Rappaccini's Daughter

Essay by PaperNerd ContributorHigh School, 12th grade November 2001

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American Lit I-2110 September 26, 2001 Mr. Nathaniel Hawthorne wrote "Rappaccini's Daughter". This famous short story was written around 1844. The story takes place in Italy in a garden that contains natural and scientific flowers. Through out the story there is symbolism.

The story's central symbol is Rappaccini's daughter Beatrice. She functions primarily as a symbol, because Hawthorne does not develop her as a character. Instead he focuses on Giovanni's perceptions of Beatrice. For example, when Giovanni see Beatrice for the first time he describes her as "a young girl, arrayed with as much richness of taste as the most splendid of the flowers, beautiful as the day, and with a bloom so deep and vivid that one shade more would have been to much" (1288-89). Beatrice is seen as an extension of the garden imagery with the intermingling of beauty and decay, health and death, good and evil.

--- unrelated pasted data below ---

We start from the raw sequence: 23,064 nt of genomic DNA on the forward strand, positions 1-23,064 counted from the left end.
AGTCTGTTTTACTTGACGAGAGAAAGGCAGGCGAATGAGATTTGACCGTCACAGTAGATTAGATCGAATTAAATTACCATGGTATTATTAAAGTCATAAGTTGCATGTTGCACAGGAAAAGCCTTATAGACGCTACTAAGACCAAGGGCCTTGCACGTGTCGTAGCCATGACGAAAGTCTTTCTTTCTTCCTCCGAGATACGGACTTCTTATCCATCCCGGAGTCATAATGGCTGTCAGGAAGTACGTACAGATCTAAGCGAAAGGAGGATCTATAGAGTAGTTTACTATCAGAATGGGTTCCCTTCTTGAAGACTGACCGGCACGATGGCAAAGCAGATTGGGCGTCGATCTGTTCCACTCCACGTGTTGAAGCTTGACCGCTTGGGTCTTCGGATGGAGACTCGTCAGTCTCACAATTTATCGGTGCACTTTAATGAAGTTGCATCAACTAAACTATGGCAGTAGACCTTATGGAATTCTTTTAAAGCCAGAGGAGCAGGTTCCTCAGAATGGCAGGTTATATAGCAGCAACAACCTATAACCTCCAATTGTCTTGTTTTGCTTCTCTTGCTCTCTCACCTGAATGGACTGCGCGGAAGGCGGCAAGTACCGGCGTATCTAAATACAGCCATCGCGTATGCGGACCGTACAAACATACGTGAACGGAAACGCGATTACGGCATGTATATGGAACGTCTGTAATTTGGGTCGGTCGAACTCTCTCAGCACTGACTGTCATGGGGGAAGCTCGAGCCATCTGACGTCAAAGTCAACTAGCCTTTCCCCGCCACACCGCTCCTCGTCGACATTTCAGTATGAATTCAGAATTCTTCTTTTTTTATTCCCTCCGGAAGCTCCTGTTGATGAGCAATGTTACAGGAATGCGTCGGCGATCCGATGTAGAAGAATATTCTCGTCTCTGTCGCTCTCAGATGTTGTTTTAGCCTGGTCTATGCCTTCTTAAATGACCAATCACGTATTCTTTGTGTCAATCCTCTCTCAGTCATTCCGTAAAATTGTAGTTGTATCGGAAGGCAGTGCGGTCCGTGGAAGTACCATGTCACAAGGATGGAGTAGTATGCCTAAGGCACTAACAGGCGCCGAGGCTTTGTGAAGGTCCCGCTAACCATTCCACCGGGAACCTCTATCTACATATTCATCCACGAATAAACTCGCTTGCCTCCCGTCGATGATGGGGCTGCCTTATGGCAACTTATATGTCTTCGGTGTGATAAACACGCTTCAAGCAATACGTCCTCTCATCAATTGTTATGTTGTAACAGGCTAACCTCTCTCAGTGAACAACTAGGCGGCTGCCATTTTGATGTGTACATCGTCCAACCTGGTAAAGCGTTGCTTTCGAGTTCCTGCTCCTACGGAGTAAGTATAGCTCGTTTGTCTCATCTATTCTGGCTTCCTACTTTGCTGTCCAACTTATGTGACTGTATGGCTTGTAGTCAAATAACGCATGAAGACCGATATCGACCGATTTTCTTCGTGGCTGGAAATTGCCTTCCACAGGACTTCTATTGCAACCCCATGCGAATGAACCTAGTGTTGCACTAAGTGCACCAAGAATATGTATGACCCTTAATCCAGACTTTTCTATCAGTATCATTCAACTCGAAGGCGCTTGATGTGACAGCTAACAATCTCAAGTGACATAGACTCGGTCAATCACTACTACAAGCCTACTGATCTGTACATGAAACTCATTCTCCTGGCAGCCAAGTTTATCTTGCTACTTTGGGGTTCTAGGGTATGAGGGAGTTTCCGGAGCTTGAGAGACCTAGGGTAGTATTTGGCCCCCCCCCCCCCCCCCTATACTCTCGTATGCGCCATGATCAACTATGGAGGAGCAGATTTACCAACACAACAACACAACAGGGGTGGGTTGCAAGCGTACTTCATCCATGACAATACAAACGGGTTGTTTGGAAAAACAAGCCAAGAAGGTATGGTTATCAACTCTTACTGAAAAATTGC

She is lovely but poisonous, innocent yet corrupt. The plant with which she is so intimately associated is the vehicle for evil in the story.

The story focuses on the fountain and how color images support the implications of the garden and flower imagery. The broken fountain represents what Rappaccini has done to his daughter (broken her). The water shows life, which he gave his daughter. The fountain itself is man made which represents Rappaccini using his daughter life as his experiment. Bright sunshine corresponds to the illusions of unspoiled nature and gives the garden the appearance of perfect innocence. The color purple, associated with the flower and Beatrice's dress, is an ambiguous color, often relating to royalty and death and disturbing in its emotional effects.

Finally, there is the color black which is constantly associated with Rappaccini. If sunlight is a positive value and red and purple an...

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